Private Sector

Sole Traders


  • Registration and Annual Accounts to Tax Office
  • Register with Registrar of Business Names
  • Must follow laws


  • Few legal regulations
  • Full control
  • Freedom to choose
  • Flexibility
  • Fast response to demand
  • Close to customers
  • Keeps all profit
  • Secrecy


  • No one to discuss with/no advice
  • Unlimited liability: owners held responsible for debts of company
  • Limited sources of finance/capital
  • No specialization
  • Lack of efficiency
  • Less chances of growth
  • No continuity of business- unincorporated business


  • An association between 2-20 people who agree to run a business together


  • Verbal agreement
  • Partnership Agreement/ Deed of Partnership


  • More capital
  • Responsibilities shared
  • Motivation
  • Shared losses


  • Unlimited liability
  • Unincorporated business (no separate legal identity)
  • Risk of disagreement
  • Limited number of partners
  • Dishonesty/ inefficiency

Limited Liability Partnerships

  • Limited liability
  • Incorporated business
  • Shares cannot be bought and sold

Private Limited Companies


  • Contracts and legal agreements allowed
  • Articles of Association: rules under which the company will be managed. It states the rights and duties of all the directors, the rules concerning the elections and the procedure for the issuing of shares.
  • Memorandum of Association: consists of the information regarding the company and the directors. Must have the name, address, objectives, amount of share capital and number of shares.
  • Must have shareholders


  • Shares generate more capital
  • Limited liability
  • Incorporated company
  • Control isn’t easy to lose


  • Many legal matters
  • Shares cannot be sold without the agreement of all shareholders
  • Less secrecy
  • Shares cannot be sold to general public

Public Limited Companies


  • Statement must be made in Memorandum of Association
  • Minimum value of shares must be sold [50,000 pounds]
  • Accounts must be made public
  • Must apply to stock exchange
  • Must issue a prospectus (detailed document with business details)


  • Limited liability
  • Incorporated business
  • Much capital available
  • No limit to number of shareholders
  • No restrictions on selling of shares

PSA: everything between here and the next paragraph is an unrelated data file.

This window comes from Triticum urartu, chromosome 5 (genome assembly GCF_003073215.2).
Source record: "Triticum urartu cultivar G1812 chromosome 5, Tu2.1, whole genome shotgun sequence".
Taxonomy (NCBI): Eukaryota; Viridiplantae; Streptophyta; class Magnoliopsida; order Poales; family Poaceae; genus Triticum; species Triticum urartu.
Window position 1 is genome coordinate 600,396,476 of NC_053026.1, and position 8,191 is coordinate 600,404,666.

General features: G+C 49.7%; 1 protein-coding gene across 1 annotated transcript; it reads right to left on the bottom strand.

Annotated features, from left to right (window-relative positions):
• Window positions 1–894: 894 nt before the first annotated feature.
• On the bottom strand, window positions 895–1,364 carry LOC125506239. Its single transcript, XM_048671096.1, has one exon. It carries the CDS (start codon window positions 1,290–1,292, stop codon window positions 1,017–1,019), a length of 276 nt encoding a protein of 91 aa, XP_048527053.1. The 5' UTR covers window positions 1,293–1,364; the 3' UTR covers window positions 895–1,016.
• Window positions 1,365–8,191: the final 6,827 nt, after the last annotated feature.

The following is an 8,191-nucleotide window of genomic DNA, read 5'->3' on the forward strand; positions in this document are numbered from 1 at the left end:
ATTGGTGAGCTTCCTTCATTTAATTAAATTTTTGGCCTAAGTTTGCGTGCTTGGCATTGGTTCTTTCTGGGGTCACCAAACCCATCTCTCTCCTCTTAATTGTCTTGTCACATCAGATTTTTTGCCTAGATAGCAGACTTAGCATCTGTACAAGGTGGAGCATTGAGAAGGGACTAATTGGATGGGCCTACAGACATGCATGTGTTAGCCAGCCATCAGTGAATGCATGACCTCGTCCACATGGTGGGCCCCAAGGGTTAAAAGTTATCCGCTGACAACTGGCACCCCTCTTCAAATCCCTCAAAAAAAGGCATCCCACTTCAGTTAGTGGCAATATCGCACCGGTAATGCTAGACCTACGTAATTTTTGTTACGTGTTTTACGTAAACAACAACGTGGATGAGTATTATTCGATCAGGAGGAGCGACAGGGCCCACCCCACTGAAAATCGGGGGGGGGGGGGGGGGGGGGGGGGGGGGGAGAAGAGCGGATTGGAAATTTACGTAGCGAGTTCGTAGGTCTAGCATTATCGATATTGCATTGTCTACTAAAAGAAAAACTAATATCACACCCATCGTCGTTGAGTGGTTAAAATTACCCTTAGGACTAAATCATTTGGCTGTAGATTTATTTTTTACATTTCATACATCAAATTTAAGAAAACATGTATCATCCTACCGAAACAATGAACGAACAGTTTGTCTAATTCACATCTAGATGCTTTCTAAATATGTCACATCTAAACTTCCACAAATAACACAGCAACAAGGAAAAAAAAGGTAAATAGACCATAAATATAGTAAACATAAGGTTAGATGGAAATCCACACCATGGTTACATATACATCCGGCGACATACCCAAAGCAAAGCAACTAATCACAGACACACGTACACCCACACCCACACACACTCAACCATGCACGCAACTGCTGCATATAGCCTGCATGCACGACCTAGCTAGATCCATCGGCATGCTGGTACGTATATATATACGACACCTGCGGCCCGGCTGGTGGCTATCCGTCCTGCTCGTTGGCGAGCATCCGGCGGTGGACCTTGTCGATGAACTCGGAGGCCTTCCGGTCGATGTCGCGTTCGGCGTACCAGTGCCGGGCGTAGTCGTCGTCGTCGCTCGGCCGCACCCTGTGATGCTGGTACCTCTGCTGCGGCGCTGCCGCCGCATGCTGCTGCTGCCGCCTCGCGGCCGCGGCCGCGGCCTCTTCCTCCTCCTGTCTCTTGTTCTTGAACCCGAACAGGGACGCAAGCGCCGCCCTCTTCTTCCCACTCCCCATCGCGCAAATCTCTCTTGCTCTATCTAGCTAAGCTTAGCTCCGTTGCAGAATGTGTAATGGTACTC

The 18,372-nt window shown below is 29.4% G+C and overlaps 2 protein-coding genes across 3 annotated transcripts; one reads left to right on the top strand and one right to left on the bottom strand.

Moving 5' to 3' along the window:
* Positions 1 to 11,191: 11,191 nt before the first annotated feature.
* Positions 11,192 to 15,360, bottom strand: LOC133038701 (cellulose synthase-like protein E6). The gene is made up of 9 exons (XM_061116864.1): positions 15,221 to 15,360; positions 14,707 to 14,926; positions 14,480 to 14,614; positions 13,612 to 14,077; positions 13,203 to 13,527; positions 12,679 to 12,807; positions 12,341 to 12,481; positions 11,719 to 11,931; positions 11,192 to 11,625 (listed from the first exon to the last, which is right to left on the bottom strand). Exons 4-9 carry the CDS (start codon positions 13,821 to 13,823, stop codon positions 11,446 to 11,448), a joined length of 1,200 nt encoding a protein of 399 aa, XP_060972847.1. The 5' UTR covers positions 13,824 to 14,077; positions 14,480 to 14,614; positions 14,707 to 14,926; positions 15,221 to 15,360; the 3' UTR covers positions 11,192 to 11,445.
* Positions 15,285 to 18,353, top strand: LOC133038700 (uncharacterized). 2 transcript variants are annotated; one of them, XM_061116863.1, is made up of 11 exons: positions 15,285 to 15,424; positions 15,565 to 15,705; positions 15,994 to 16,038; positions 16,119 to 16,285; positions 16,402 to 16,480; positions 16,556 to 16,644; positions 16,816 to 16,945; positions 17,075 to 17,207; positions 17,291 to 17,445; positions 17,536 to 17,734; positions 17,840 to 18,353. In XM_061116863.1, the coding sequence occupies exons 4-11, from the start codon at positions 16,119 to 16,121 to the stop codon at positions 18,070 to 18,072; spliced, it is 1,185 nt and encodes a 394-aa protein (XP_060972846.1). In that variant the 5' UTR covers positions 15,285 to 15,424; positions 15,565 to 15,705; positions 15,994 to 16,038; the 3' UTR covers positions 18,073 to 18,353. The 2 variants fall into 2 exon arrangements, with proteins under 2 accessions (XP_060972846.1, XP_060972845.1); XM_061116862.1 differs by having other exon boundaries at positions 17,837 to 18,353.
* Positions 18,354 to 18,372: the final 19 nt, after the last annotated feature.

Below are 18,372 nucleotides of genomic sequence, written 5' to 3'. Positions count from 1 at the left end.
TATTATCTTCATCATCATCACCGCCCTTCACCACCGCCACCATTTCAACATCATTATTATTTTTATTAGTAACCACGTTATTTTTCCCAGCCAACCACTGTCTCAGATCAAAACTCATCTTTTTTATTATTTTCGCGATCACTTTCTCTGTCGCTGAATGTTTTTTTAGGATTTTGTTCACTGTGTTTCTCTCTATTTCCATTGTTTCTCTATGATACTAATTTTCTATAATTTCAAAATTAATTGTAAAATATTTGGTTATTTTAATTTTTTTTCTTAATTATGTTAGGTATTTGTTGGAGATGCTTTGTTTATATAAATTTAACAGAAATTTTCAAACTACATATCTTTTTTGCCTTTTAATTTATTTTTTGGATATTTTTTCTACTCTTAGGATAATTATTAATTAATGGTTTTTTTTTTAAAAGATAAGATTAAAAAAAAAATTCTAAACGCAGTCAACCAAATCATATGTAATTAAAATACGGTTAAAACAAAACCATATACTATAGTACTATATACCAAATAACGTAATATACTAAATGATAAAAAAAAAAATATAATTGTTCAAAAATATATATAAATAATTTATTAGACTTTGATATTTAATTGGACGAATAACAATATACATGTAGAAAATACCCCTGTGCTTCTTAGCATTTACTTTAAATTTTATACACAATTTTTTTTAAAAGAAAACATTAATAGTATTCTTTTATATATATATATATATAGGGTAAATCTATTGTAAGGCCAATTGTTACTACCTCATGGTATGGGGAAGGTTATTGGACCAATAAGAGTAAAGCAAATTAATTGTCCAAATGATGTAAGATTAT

• High status


  • Legal formalities
  • Regulations and controls
  • Difficult to control and manage
  • Expensive to sell shares
  • Loss of control possible


  • Everyone is invited to the Annual General Meeting
  • Company directors have a major impact
  • They all decide on Board of Directors
  • There may be a divorce in ownership and control
  • Managers/directors control, shareholders own


  • An autonomous association of persons who voluntarily cooperate for their mutual social, economic, and cultural benefit
  • Group of people who agree to work together and pool their resources
  • All members have one vote, despite the number of shares
  • Workload is shared equally
  • Profits are shared equally
  • Types of Cooperatives:
    Producer Cooperative: group of workers who design and produce
    Retail Cooperative: aim to provide their members with goods at good quality and good price

Close Corporations

  • Similar to Private Limited Companies


  • Founding statement sent to Registrar of Companies


  • No separation of owners and control
  • Limited liability
  • Continuity- incorporated business
  • Less regulations than Private Limited Companies
  • Quick to set up


  • Limited to ten people
  • Not suitable for large businesses
  • Members may disagree over decision-making

Joint Ventures

  • Two or more businesses agree to start a project together


  • Cost sharing
  • Local knowledge used well
  • Shared risks


  • Different cultures
  • Disagreement over decisions
  • Profits shared


  • Business that shares its identity and methods for a price
AdvantagesSells brandExpansion is faster

No responsibility of management

Franchisee forced to buy everything from him

Less chances of business failureFranchisor pays for advertisement

All supplies bought from one supplier

Fewer decisions to be taken

Training provided by franchisor

Banks willing to lend

DisadvantagesPossibility of bad reputationFranchisee keeps profit of his branchLess independenceUnable to make decisions that would suit local taste

License fee and percentage of turnover must be paid to franchisor


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